(Submitted photo)
(Submitted photo)

CONVOY — For Crestview history teacher James Lautzenheiser, history is not just a subject to be taught or facts to memorize, history is a true interest. For the past two summers, Lautzenheiser has spent a week at the home of his favorite president, Thomas Jefferson.

“The education wing (at Monticello)they have really been working on the past decade or so,” Lautzenheiser related. “They are really involved with bringing teachers — elementary, middle school, and high school — to Monticello to study different areas. The specific grant that I was on, the Barringer Fellowship, it allowed me and ten other teachers from around the country to develop some research project ideas that we wanted to focus on when we got to Charlottesville.”

Monticello is the private home and plantation of Jefferson, the nation’s third president and the author of the Declaration of Independence in 1776.

“The site itself is in Charlottesville, Virginia, and it includes probably 60-70 percent of the original 5,000-acre plantation in the Blue Ridge Mountains,” said Lautzenheiser. “The home itself, Monticello, the foundation has been charged with restoring it and keeping it to the period of Jefferson at his retirement, so you’re looking at 1809 until his death in 1826. That includes restoring the original working plantation itself, so they want visitors to have a sense of not just this is Thomas Jefferson’s home, but this is the working plantation. They want to paint the story of the people who worked there.”



Of course, aside from Jefferson, the other residents on this mountaintop plantation were slaves.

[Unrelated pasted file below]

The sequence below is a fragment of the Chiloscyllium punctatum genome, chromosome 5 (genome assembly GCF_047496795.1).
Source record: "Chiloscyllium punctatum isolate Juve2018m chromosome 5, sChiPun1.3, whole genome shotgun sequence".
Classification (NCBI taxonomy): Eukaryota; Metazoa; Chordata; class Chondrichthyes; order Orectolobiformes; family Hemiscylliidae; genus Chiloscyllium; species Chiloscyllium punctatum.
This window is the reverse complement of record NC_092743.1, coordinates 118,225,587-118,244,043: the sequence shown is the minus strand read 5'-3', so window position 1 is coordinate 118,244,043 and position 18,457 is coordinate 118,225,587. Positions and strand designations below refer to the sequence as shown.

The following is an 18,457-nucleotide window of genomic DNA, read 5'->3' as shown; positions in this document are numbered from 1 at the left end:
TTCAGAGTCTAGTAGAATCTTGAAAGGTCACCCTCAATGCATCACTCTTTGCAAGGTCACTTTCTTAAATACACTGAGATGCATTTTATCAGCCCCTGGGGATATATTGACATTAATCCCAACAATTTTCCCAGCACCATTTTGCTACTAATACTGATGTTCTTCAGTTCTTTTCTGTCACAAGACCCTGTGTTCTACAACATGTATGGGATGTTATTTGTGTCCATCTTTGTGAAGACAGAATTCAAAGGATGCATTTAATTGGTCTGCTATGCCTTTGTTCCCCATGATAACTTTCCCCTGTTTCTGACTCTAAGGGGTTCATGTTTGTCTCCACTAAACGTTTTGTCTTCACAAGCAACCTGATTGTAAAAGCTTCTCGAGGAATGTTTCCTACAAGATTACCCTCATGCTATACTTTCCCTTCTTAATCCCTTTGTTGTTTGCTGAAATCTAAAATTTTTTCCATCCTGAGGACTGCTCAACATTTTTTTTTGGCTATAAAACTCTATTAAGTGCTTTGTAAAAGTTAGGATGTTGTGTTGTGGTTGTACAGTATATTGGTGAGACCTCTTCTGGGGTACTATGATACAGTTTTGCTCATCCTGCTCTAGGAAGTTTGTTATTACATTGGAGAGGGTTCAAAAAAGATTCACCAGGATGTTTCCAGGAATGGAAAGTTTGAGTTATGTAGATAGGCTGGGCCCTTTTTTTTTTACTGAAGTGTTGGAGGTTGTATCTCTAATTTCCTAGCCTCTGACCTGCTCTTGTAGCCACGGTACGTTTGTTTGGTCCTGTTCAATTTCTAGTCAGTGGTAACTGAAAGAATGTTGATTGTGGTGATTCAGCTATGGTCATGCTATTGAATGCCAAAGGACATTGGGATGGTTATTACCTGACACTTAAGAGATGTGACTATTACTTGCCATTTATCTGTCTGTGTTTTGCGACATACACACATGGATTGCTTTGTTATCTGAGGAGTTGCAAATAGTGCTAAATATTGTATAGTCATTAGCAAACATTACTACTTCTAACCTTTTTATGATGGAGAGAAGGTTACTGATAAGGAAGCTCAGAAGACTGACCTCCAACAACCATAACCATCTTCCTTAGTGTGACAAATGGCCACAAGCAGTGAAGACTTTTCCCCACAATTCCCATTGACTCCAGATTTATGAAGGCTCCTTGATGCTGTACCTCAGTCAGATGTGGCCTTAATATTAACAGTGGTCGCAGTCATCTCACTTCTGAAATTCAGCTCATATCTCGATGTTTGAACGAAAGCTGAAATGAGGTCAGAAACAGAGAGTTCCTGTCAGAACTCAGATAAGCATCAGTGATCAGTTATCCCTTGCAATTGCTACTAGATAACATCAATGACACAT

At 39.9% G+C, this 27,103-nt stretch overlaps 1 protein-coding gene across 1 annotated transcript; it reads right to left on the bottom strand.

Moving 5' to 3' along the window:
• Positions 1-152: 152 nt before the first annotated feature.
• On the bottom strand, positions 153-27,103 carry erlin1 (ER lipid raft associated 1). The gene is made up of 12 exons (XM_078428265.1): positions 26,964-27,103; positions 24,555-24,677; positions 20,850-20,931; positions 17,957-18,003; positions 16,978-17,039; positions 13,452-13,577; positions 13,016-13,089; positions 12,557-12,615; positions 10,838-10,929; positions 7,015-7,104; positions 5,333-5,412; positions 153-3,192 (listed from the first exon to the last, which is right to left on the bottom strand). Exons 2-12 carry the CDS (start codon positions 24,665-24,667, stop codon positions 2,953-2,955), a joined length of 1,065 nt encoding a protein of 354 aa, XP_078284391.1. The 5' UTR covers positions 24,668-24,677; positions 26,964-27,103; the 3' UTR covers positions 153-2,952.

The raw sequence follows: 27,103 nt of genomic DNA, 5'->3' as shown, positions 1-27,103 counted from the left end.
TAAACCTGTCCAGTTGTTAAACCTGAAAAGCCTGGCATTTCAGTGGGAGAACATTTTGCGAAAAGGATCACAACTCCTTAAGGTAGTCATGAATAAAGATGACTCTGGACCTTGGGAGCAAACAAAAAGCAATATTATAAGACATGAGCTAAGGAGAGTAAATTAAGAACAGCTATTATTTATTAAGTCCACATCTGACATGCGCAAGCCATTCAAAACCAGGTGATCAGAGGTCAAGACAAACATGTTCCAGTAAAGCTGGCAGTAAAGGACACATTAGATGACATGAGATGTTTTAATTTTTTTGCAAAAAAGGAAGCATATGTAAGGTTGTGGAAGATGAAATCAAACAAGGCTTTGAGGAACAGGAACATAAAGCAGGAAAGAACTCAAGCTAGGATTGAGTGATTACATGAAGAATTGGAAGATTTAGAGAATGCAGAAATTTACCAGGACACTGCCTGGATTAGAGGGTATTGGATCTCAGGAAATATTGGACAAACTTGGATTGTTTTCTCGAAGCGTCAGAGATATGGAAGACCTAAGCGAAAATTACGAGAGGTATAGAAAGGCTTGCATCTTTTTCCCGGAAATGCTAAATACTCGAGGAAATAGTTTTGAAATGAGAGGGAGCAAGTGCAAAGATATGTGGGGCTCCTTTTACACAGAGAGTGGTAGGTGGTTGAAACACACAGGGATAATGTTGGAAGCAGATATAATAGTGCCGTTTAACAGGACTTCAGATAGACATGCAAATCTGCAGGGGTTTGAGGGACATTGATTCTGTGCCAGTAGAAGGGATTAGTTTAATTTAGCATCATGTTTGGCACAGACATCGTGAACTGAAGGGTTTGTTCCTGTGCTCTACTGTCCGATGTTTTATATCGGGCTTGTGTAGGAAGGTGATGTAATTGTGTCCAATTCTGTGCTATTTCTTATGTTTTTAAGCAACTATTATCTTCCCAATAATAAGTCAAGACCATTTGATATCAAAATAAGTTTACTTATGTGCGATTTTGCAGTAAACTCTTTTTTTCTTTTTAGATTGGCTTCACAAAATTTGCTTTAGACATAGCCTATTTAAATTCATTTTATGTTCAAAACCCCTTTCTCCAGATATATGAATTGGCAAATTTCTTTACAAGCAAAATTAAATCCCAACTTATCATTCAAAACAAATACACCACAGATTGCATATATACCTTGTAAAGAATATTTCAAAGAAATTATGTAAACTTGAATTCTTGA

“During Jefferson’s lifetime, probably 90 percent of the people who ever lived on that mountain were enslaved peoples,” Lautzenheiser confirmed.

Lautzenheiser’s week in Virginia consisted of both some specific times to work on projects, and private time to do research.

He explained, “They had a structure set up that would allow us to explore a lot of parts of Monticello and Charlottesville, but built into that were specific research times where we had four to five hours at a time where we could be in the library or go find specific people who were staff members at Monticello who were experts in specific areas. We could immerse ourselves completely.”

The program itself is called the Monticello Teacher Institute. Two small groups of teachers took part in the program with the second group finishing up just yesterday. Lautzenheiser’s group was at Monticello from July 12-19.

Lautzenheiser noted that he had some work he planned to do.

“My goal was to go and develop an activity plan that I could use in my classroom here in Crestview that allowed people to see the difference between information-sharing techniques in the late 18th and early 19th Century as compared to now,” he said. “For kids these days with technology today, there’s no real work involved, and kids who are seventh and eighth graders, it’s always been easy for them. Even when we didn’t have a very good Internet, communication was still pretty good! If you look back at Jefferson’s era, even for a man who was very well-to-do, communication was difficult. And for a man who was curious and wanted to be a scientific farmer, he’d have to wait months sometimes to get communication back from different parts of the country or from overseas, and if a boat sinks or gets caught in a storm, he lost all that data right there.”